• What Do I Do When…The FERPA Answer Book for Higher Education Professionals - Get answers to more than 250 questions involving education-record management. This resource contains a question-and-answer section, the full text of the FERPA statute and regulations, as well as sample notices and forms.
  • Why Doesn't UConn Send My Children's Grades? - MS Word document.  One of the most common questions I get from parents is “why doesn’t the University send me my child’s grades?” It’s a reasonable question. After all, the parents of most undergraduates do pay some or all of their children’s tuition and fees.
  • Release of Student Directory Information and Disclosure of Student Records - The Family Educational Rights and Privacy Act (FERPA) of 1974 protects the privacy of your education records. However, the following information is considered public or directory information and may be released to anyone unless you inform the Office of the Registrar that you do not wish any information released...

FAQ about FERPA (Overview of frequently asked questions regarding FERPA-From the University of North Texas)

  • What is FERPA? - FERPA is a Federal LawAlso known as the Buckley Amendment; protects the privacy of a student’s educational records; applies to all educational agencies or institutions that receive funds under any program administered by the Secretary of Education...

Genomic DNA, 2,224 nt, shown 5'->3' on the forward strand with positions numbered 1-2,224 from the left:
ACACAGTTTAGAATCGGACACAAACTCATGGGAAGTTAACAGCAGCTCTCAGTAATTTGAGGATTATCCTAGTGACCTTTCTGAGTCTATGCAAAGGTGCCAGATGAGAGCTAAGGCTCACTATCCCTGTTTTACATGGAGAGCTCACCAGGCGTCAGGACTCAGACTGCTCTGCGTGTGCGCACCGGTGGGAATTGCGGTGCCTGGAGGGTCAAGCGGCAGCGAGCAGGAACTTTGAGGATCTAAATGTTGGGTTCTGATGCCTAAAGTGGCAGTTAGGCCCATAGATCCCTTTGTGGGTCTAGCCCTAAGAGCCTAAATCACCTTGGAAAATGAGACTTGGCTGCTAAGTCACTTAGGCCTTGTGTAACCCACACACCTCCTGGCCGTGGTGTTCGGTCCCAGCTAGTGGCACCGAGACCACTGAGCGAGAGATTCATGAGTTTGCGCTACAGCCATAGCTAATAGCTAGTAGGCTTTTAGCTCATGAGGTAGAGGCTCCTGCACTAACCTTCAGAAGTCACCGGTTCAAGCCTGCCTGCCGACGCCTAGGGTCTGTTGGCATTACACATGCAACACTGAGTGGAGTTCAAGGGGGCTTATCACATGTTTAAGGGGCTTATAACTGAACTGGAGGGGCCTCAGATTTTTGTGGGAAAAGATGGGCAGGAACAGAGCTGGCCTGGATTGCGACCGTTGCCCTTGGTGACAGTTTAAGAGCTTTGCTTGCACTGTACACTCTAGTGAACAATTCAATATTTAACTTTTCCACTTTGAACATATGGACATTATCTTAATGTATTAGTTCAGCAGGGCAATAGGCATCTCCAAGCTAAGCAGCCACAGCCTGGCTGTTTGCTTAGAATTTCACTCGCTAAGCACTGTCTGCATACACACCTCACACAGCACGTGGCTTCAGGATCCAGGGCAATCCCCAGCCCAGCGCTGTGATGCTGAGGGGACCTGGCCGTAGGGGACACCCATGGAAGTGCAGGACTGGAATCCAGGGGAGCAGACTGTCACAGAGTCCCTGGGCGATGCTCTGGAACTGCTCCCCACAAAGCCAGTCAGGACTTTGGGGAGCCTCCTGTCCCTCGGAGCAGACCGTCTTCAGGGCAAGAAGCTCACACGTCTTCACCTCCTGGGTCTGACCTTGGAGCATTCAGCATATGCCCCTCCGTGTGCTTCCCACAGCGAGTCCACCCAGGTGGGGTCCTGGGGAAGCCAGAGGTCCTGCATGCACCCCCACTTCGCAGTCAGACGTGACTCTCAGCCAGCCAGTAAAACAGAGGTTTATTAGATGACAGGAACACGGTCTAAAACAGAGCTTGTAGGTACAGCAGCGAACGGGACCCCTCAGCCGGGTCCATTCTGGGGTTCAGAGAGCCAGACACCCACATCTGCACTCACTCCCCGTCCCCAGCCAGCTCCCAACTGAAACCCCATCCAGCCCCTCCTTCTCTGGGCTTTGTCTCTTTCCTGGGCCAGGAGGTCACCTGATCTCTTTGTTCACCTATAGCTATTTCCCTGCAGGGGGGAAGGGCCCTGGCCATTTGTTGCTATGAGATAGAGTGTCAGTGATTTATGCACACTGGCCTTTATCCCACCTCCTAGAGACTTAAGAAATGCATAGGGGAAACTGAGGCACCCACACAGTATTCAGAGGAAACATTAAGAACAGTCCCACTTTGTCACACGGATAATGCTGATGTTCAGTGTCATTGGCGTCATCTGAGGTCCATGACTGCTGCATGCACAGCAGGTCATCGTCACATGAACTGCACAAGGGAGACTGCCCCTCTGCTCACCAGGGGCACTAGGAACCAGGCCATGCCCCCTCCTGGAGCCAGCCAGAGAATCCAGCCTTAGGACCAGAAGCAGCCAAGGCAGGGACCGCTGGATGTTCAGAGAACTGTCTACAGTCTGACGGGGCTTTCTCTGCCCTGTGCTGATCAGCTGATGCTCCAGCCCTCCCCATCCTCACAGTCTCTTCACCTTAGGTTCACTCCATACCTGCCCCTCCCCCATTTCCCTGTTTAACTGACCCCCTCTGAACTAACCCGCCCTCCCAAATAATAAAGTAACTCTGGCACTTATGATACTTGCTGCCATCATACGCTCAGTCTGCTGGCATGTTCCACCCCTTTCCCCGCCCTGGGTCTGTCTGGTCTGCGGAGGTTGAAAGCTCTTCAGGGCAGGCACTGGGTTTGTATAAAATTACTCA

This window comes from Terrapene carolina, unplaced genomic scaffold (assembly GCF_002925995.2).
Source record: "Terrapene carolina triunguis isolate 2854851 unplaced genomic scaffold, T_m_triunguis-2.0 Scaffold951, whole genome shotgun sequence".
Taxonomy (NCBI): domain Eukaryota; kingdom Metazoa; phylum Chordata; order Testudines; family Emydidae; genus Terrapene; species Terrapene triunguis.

• What are and are not education records? - Contain information directly related to the student and are maintained by an agency or institution or party acting in its behalf. Education records do not include...
  • What are parental rights under FERPA? - FERPA gives certain rights to parents regarding their children’s educational records. Rights transfer to the student upon reaching 18 years of age or attending any school beyond the secondary level.
  • What is directory or public information? - " . . . information contained in an education record of a student which would not generally be considered harmful or an invasion of privacy if disclosed." (1988 Final Regulations)...
  • What information can we release without student consent? - The law allows disclosure without consent to: School employees who have a legitimate educational interest; Other schools, upon request, in which a student is seeking or intending to enroll; Accrediting organizations...
  • What are 2 basic steps to comply with the law? - Notify current students annually in writing of their rights under FERPA: Right to seek amendment or correction of educational records; Right to have some control over the disclosure of information from education records except when release is permitted by law; Right to file complaints with the Family Policy Compliance Office, United States Department of Education, within 180 days of alleged violation...
  • What documents does a student not have a right to see? - Financial information submitted by parents, confidential letters and recommendations placed in student’s file before 1/1/75...
  • What are institutional policy and notification requirements? - As of November 21, 1996, an institution is no longer required to have a written institutional policy. The benefit of having a policy is that we have guidelines to follow...
  • What can happen if we fail to follow the law? - Lawsuit, loss of Federal funding, conviction of a misdemeanor under the Public Information Act, confinement in the county jail not to exceed 6 months...